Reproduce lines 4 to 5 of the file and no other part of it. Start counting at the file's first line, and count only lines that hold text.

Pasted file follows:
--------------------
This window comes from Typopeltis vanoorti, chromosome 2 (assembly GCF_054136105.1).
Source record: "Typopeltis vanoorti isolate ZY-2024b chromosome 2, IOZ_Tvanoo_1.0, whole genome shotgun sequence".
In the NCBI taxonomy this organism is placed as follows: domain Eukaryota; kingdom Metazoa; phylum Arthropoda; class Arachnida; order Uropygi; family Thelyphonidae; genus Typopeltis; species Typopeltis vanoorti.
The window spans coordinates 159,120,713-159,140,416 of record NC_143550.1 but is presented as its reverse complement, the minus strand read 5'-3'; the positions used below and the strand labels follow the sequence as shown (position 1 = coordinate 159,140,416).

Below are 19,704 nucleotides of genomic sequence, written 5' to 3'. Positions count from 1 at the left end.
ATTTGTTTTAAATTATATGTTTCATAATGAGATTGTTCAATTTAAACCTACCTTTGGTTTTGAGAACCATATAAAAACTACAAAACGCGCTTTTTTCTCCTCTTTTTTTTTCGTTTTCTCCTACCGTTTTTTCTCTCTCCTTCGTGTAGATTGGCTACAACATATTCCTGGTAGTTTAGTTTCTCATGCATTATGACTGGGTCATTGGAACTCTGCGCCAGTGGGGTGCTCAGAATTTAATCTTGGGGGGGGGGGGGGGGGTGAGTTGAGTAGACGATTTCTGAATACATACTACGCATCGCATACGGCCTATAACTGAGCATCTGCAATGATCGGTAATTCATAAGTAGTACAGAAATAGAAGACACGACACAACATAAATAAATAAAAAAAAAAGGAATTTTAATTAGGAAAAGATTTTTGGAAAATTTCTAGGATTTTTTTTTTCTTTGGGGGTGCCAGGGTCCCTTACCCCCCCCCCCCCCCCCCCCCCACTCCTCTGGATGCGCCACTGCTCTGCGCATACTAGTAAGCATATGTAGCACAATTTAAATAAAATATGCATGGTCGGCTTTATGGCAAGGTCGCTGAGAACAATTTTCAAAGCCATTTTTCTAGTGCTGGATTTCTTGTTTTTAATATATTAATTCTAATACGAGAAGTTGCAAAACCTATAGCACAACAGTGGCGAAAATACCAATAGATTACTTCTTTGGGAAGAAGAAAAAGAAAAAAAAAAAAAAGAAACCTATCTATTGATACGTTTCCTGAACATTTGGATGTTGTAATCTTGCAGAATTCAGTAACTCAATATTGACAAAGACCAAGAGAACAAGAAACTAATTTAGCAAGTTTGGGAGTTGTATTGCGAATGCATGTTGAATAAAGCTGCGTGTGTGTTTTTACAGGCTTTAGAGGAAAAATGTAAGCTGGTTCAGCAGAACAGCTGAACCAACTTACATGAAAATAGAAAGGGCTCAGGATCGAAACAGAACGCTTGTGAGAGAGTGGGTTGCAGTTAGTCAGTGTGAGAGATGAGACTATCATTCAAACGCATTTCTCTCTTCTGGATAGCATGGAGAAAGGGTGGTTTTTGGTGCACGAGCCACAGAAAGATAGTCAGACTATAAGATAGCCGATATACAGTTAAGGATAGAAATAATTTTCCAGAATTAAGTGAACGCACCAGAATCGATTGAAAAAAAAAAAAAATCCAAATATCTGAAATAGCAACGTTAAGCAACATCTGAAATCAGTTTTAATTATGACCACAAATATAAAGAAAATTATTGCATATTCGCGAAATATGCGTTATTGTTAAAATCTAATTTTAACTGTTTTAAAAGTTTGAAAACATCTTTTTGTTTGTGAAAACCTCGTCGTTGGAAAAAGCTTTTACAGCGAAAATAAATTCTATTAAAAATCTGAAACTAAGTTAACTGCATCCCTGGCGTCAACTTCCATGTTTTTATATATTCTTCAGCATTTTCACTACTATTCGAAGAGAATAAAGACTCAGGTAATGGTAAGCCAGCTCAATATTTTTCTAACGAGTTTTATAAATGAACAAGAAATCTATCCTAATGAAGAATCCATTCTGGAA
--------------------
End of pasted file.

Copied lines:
The window spans coordinates 159,120,713-159,140,416 of record NC_143550.1 but is presented as its reverse complement, the minus strand read 5'-3'; the positions used below and the strand labels follow the sequence as shown (position 1 = coordinate 159,140,416).

Below are 19,704 nucleotides of genomic sequence, written 5' to 3'. Positions count from 1 at the left end.